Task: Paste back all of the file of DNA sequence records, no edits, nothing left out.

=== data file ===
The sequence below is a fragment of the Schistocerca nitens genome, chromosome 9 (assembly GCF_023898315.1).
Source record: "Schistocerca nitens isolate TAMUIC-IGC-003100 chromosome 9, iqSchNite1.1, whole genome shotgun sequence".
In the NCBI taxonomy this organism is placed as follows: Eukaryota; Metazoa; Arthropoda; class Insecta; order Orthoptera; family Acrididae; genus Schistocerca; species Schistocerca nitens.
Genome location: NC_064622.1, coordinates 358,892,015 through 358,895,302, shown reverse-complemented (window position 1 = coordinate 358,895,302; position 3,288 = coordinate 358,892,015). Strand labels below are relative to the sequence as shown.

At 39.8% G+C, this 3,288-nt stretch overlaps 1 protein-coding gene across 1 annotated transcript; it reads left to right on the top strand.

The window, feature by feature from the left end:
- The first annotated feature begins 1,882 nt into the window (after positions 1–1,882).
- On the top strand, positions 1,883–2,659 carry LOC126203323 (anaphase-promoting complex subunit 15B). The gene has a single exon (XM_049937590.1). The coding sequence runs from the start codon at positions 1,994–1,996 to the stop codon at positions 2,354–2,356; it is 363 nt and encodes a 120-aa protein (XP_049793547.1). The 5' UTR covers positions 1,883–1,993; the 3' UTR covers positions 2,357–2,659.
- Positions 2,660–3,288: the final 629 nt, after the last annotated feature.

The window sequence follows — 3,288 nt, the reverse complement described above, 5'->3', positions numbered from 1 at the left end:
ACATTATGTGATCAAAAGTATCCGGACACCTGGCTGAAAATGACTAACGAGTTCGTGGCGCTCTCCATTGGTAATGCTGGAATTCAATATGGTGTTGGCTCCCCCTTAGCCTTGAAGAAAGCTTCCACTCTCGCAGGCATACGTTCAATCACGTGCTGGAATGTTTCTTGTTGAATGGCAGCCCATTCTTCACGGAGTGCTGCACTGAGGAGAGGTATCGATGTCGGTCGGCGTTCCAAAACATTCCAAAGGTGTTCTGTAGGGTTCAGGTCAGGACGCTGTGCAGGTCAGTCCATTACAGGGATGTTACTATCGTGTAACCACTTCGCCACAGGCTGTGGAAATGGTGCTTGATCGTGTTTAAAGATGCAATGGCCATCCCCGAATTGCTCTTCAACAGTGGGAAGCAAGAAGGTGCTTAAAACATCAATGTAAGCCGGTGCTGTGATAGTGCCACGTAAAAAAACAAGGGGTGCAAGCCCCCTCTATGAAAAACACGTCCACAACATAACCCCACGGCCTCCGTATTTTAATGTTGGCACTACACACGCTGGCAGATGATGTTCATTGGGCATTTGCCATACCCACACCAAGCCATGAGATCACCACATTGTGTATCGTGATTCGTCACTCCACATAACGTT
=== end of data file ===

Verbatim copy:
The sequence below is a fragment of the Schistocerca nitens genome, chromosome 9 (assembly GCF_023898315.1).
Source record: "Schistocerca nitens isolate TAMUIC-IGC-003100 chromosome 9, iqSchNite1.1, whole genome shotgun sequence".
In the NCBI taxonomy this organism is placed as follows: Eukaryota; Metazoa; Arthropoda; class Insecta; order Orthoptera; family Acrididae; genus Schistocerca; species Schistocerca nitens.
Genome location: NC_064622.1, coordinates 358,892,015 through 358,895,302, shown reverse-complemented (window position 1 = coordinate 358,895,302; position 3,288 = coordinate 358,892,015). Strand labels below are relative to the sequence as shown.

At 39.8% G+C, this 3,288-nt stretch overlaps 1 protein-coding gene across 1 annotated transcript; it reads left to right on the top strand.

The window, feature by feature from the left end:
- The first annotated feature begins 1,882 nt into the window (after positions 1–1,882).
- On the top strand, positions 1,883–2,659 carry LOC126203323 (anaphase-promoting complex subunit 15B). The gene has a single exon (XM_049937590.1). The coding sequence runs from the start codon at positions 1,994–1,996 to the stop codon at positions 2,354–2,356; it is 363 nt and encodes a 120-aa protein (XP_049793547.1). The 5' UTR covers positions 1,883–1,993; the 3' UTR covers positions 2,357–2,659.
- Positions 2,660–3,288: the final 629 nt, after the last annotated feature.

The window sequence follows — 3,288 nt, the reverse complement described above, 5'->3', positions numbered from 1 at the left end:
ACATTATGTGATCAAAAGTATCCGGACACCTGGCTGAAAATGACTAACGAGTTCGTGGCGCTCTCCATTGGTAATGCTGGAATTCAATATGGTGTTGGCTCCCCCTTAGCCTTGAAGAAAGCTTCCACTCTCGCAGGCATACGTTCAATCACGTGCTGGAATGTTTCTTGTTGAATGGCAGCCCATTCTTCACGGAGTGCTGCACTGAGGAGAGGTATCGATGTCGGTCGGCGTTCCAAAACATTCCAAAGGTGTTCTGTAGGGTTCAGGTCAGGACGCTGTGCAGGTCAGTCCATTACAGGGATGTTACTATCGTGTAACCACTTCGCCACAGGCTGTGGAAATGGTGCTTGATCGTGTTTAAAGATGCAATGGCCATCCCCGAATTGCTCTTCAACAGTGGGAAGCAAGAAGGTGCTTAAAACATCAATGTAAGCCGGTGCTGTGATAGTGCCACGTAAAAAAACAAGGGGTGCAAGCCCCCTCTATGAAAAACACGTCCACAACATAACCCCACGGCCTCCGTATTTTAATGTTGGCACTACACACGCTGGCAGATGATGTTCATTGGGCATTTGCCATACCCACACCAAGCCATGAGATCACCACATTGTGTATCGTGATTCGTCACTCCACATAACGTT